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From "Dennis E. Hamilton" <>
Subject RE: Is Qt the right choice ??
Date Tue, 04 Aug 2015 16:46:33 GMT
The actual construction of a functioning editor that might be available in a source release
and also a convenience binary for one or more platforms is a bit down the road.  I understand

Nevertheless, I am concerned that this podling is playing with fire and tempting unfortunate

I just want to give fair warning that even an "example" having only unapproved dependencies
may be frowned upon if one cannot build a fully functioning version from the release without
such a dependency.  Satisfying that condition would be a great example and also in the spirit
and letter of ASF requirements for software provided by its projects.

The NULL case that I have seen described does not qualify as fully-functioning, in my opinion.
 I look forward to further details in that approach so one can explore providing a reference
version having full functionality the substitutability of dependencies, including optional
use of Qt.

I have nothing more to add beyond this cautionary warning concerning the attraction of a Qt-first

 - Dennis


There are periodically long and contentious discussions about non-category-A dependencies
from Apache Project source code.  One is going on at the moment.  These tend to come from
one vocal advocate.  The Foundation, so far, has not accepted those arguments and sticks to
its official policy, regardless of what the specifics of various non-category-A licenses might
or might not allow. 

The abridged message, below, is representative of a recent response about comingling of dependencies
on category-B and category-X (i.e., [L]GPL) in any manner.  You can see the complete message,
and the related thread, at 

I chose this message, posted today, because the author summarizes what I have seen to be where
all of these debates end up.  Rowe has provided a perfect capsule summary with a warning case.

 - Dennis

----- Forwarded Message (abridged) -----
From: William A Rowe Jr [] 
Sent: Monday, August 3, 2015 23:46
To:; Lawrence Rosen <>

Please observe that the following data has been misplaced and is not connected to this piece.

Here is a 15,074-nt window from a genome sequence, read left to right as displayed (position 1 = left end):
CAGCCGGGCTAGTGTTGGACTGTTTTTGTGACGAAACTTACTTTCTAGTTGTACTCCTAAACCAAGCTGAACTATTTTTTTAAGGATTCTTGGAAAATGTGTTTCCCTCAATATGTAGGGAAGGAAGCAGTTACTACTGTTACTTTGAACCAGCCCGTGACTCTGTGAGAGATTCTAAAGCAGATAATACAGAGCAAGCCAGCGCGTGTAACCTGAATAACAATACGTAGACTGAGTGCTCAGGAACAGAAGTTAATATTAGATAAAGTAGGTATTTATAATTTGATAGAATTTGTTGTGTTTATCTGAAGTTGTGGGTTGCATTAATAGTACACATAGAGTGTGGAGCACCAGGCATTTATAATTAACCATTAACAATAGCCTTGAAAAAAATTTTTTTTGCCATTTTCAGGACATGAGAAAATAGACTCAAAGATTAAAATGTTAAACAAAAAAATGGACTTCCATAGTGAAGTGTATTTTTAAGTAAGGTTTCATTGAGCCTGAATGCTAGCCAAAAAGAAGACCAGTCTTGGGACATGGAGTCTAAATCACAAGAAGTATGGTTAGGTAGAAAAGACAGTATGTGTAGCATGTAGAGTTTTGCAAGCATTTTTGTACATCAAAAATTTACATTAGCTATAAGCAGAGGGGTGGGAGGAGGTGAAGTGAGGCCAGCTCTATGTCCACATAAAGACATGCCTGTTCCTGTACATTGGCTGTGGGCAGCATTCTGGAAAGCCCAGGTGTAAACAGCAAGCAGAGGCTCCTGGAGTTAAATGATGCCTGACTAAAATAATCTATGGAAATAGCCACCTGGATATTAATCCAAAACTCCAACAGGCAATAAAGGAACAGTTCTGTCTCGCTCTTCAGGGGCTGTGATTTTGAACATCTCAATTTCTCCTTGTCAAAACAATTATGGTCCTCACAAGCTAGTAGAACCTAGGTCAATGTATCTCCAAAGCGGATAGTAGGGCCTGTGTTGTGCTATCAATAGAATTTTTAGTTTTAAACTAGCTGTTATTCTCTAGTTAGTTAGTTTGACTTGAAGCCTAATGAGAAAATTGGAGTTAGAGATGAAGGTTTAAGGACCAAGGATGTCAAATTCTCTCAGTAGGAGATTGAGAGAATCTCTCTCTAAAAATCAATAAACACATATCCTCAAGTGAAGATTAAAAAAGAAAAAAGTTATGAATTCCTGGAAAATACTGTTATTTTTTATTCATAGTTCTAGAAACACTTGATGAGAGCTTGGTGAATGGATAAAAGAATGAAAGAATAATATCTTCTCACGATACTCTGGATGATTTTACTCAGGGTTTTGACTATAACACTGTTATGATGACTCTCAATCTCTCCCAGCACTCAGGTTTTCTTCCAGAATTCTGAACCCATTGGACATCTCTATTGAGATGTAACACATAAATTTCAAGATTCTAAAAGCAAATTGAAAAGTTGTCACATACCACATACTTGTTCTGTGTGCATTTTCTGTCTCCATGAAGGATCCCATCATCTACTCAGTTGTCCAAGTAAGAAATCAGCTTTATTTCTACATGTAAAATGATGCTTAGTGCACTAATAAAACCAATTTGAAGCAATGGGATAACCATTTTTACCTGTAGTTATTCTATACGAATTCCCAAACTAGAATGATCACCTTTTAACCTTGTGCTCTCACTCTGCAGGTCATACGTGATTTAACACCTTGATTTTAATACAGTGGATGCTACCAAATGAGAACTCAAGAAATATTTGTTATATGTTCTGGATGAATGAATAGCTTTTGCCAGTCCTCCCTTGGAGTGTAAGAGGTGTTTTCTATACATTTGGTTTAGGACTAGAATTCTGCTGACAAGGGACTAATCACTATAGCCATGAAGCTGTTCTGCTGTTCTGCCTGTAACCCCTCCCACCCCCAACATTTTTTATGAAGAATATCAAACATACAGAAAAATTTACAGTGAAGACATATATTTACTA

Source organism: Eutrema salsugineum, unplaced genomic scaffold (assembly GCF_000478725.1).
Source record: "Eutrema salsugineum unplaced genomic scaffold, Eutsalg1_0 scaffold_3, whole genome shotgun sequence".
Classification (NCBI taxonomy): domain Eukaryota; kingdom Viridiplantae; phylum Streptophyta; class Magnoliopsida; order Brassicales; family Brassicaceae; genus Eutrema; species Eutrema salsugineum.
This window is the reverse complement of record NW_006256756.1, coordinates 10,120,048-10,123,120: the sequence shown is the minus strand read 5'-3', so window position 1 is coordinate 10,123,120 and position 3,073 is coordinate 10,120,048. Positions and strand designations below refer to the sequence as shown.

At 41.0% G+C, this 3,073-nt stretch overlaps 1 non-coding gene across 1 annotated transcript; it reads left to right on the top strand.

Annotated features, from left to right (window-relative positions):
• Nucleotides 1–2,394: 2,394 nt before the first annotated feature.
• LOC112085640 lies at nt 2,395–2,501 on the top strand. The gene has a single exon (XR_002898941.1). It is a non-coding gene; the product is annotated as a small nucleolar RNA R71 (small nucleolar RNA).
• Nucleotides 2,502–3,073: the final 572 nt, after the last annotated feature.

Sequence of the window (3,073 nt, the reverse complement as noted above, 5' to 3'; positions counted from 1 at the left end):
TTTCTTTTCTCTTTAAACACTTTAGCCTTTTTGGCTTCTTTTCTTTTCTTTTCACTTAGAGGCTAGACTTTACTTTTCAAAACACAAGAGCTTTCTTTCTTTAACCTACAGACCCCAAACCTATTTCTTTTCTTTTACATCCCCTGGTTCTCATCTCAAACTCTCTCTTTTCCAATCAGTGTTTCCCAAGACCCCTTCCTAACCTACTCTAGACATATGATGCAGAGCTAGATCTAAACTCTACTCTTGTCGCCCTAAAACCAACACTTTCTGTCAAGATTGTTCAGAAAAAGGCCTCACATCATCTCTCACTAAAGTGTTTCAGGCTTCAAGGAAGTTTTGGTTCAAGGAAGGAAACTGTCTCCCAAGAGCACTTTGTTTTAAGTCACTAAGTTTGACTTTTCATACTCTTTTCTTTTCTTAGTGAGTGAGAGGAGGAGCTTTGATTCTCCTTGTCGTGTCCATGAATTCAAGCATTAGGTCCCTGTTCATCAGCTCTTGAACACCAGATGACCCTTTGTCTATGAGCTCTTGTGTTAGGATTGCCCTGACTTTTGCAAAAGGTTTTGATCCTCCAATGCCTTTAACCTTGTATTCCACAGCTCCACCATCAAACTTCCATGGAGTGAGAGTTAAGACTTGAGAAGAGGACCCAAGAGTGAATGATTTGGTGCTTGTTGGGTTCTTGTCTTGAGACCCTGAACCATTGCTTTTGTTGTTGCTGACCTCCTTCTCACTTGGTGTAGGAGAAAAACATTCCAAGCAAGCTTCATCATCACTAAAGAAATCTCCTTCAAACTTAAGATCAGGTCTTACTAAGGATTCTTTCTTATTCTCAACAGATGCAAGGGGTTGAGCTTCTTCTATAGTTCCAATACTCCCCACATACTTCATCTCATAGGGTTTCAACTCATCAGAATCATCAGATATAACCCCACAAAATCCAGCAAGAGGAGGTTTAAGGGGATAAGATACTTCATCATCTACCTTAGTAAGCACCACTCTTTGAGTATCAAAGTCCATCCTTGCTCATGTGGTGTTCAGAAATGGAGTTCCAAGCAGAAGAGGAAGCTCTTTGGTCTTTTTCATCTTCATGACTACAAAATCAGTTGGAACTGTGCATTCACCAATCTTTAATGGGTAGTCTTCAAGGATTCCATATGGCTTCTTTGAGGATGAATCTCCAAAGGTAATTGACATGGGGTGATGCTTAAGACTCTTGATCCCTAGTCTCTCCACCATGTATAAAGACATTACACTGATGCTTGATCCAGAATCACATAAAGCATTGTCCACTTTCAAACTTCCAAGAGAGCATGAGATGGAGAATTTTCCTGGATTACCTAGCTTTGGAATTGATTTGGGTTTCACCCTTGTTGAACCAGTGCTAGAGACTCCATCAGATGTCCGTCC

Subject: RE: Third Party FOSS licenses

On Aug 3, 2015 16:48, "Lawrence Rosen" <> wrote:
[ ... ]
> I admit that "copyleft" includes MPLv2, EPL, GPL, and lots of other licenses, although
DRM for binaries is irrelevant for FOSS software. And true enough, as long as those components
are and remain FOSS, you are free to create derivative works but you must reciprocate with
your license.

Which is why they are category X, yes.  Where they are optionally part of a larger combination
of ASF and external works, whether X or B, that provides the benefit of a larger FOSS ecosystem,
but its long been codified in policy that ASF works cannot require such components to be functional.

[ ... ]
The APR project has a set of interfaces for a number of key value data stores.  The license
terms vary widely.  In creating binaries, the user may combine with whichever are both acceptably
licensed and offer acceptable performance.  A downstream licensor such as some BSDs might
never include the [L]GPL providers, but has other effective options to combine with BSD licensed

If projects seek to build something that only functions with [L]GPL solutions, it is a issue
and that project has better homes elsewhere in the sphere of FOSS foundations.
Indeed, dependencies can be resolved, but here the onus is on the PMC to find those alternatives.
 One incubating project already demonstrated they could not remove a key ffmpeg dependent,
and that project, warned early on, was eventually retired without graduating.

> And anyway, such decisions are not yours and mine to make, but for each PMC and each
customer to decide for itself. That's the policy change.
No, the PMC doesn't have that authority until the policy is changed. [ ... ]

[end of abridged extract]

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